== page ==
- Jesus Christ, the better Messenger (1:1 - 2:18)
- Jesus Christ, the better Apostle (3:1 - 4:13)
- Jesus Christ, the better Priest (4:14 - 7:28)
- Christ's better covenant (8:1 - 9:28)
- Christ's better sacrifice (10:1-39)
- Faith, the better way (11:1 - 12:29)
- Conclusion (13:1-25)
Authorship, date, and background
We do not know with any certainty who the author of Hebrews was. No name is given, nor does the letter supply details which would enable anyone to make a positive identification. For these reasons, a number of different people have been suggested as the author; for example the, the apostle Paul, Barnabas and Apollos. We do know that the letter was not written by Timothy, for the author names him as just having been released from jail. If he knew Timothy, he must have known Paul, and if Paul was the author the book, he would hardly have spoken of Timothy as "brother" when he usually called him "son". Apparently the author was a Jew. He was familiar with the Old Testament, was a man of literary skills, and was fully acquainted with the Old Testament of the Greek Septuagint.
The letter came from the second generation era of Christians (see 5:12, 13; 10:32). Since persecution was seen as imminent but had not yet come, and since the author wrote as though the temple was still standing, it appears that the letter can probably be dated before the sack of Jerusalem (A.D. 70), and after the death of Paul. That would make it late sixties.
The book of Hebrews does not state to whom it was written. But a reconstruction of the history of the times leads to the conclusion that the Christian church was moving away from the synagogue, and that questions were being asked about the relation of the gospel to the new developments and about how Jesus Christ fit into the picture of the Old Testament sacrificial system. The gap between the Christian faith and Judaism would have been widened when Christ's prophetic word about the destruction of the temple was fulfilled. This, accompanied by the dispersion of the Jews along with the loss of their political state and the absence of the temple, would bring all sorts of questions into their minds. Indeed, there was a need for a book like Hebrews to explain more fully the plan of God and how Jesus Christ was the fulfilment of the Old Testament prophetic word.
Characteristics and content
Hebrews centers around the use of the word "better". The Son, Jesus Christ, is better than the angels, whom the Jews greatly appreciated and feared. He is better than Moses, and his priesthood is better than that of Aaron, the founding father of the priesthood. Jesus is linked to the Melchizedek priesthood, which existed before the Aaronic priesthood, and to Father Abraham, who paid tithes to Melchizedek. Jesus is the center of the new covenant which is better than the old covenant, for the old one was temporary and the new one is eternal. Christ is the better sacrifice since the blood of bulls and goats could never take away sin forever. These sacrifices had to be repeated again and again. The sacrifice of Jesus, however, is a once-for-all sacrifice which never needs to be repeated. And it took away sin. Moreover, the writer shows that faith is the better way. No man can faultlessly keep the whole law of God. All the law can do is condemn men as Paul also says in Galatians. But faith is the excellent way in which God makes it possible for men to come to him for salvation and life everlasting. Nowhere else in the New Testament is the new covenant explained more fully. The atonement and its vicarious aspect is fully revealed in this treatment of the person and work of Christ.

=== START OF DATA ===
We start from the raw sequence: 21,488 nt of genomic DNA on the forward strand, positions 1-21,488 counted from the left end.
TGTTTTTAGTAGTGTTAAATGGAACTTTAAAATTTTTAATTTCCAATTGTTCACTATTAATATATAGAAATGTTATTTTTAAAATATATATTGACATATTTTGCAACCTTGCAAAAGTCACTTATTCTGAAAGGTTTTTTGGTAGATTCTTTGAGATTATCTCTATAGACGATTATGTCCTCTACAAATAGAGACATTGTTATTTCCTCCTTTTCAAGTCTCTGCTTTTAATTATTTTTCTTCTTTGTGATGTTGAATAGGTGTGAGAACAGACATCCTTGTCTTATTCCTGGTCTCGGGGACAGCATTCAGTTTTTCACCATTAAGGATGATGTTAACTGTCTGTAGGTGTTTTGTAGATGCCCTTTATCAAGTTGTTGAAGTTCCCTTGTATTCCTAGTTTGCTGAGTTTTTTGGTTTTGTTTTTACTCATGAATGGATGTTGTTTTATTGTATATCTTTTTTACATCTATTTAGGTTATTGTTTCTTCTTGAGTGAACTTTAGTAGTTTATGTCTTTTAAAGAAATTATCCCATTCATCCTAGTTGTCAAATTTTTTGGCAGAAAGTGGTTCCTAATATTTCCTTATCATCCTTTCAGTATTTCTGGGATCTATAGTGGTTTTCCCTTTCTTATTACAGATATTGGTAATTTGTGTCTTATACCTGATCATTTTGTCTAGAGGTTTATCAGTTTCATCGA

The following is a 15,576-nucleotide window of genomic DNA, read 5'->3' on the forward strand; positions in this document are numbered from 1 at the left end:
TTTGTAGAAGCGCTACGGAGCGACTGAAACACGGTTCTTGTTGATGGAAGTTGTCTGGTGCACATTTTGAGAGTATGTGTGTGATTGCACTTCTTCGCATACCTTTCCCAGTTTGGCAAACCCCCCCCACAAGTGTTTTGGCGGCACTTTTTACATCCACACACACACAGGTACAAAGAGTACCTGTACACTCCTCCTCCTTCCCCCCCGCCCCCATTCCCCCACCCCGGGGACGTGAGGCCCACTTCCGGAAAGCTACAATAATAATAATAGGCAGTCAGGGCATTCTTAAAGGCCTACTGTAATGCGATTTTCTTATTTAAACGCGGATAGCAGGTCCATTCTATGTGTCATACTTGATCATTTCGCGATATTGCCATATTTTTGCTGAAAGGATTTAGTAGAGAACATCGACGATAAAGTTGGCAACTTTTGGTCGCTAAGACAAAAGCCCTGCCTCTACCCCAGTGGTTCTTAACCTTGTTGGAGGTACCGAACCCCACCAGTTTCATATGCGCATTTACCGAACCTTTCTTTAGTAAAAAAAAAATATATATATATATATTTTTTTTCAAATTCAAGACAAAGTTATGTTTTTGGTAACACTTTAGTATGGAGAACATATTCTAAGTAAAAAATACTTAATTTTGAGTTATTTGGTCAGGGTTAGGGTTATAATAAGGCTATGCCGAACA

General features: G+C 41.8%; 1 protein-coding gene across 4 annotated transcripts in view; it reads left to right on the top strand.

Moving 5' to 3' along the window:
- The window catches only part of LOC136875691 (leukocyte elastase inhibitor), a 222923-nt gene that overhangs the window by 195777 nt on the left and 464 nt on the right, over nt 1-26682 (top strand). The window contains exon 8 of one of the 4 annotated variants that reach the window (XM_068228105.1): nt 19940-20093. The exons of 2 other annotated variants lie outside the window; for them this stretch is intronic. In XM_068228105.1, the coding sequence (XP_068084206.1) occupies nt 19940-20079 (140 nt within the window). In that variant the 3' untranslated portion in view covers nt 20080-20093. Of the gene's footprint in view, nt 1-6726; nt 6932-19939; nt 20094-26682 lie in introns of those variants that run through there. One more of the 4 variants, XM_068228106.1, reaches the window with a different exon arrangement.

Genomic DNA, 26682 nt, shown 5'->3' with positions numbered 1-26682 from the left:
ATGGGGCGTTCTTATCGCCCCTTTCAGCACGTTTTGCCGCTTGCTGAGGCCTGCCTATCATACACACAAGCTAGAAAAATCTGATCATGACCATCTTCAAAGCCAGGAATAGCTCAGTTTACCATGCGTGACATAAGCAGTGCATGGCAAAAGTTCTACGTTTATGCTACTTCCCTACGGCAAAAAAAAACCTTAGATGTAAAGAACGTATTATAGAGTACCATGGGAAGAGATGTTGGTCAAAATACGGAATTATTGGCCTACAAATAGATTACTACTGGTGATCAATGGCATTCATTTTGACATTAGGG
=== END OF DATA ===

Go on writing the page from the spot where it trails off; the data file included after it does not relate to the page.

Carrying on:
Typology finds a large place in this letter. Here the reader finds how the Old Testament promises by way of type are finally and forever fulfilled in the New Testament in the person of Jesus. The author speaks of all three persons of the Trinity, the Father, the Son, and the Holy Spirit, in a way which advances the doctrine noticeably.
The author defines faith succinctly (11:1) and then illustrates it profusely in the lives of the Old Testament saints, all of whom were saved by faith and not by works. The roster of believers includes some whose works indeed were but who, despite some of the actions they performed, nevertheless were saved by their faith. Deliverance is picture as historical and miraculous interventions of God in some instances; in others, the deliverance came through death after great suffering. But whichever way it comes, the writer makes plain that deliverance is the end result of faith. He closes the letter with admonitions and sounds forth the divine promise of a kingdom which cannot be destroyed (12:28). In the last chapter, he reiterates the eternal nature of Jesus Christ who is the same yesterday, today, and forever (13:8), and concludes with the magnificent benediction in which Christ, the Great Shepherd of the sheep, has risen fro the dead, and the news and everlasting agreement between God and man by virtue of Christ's atonement on the cross is available to all who will come.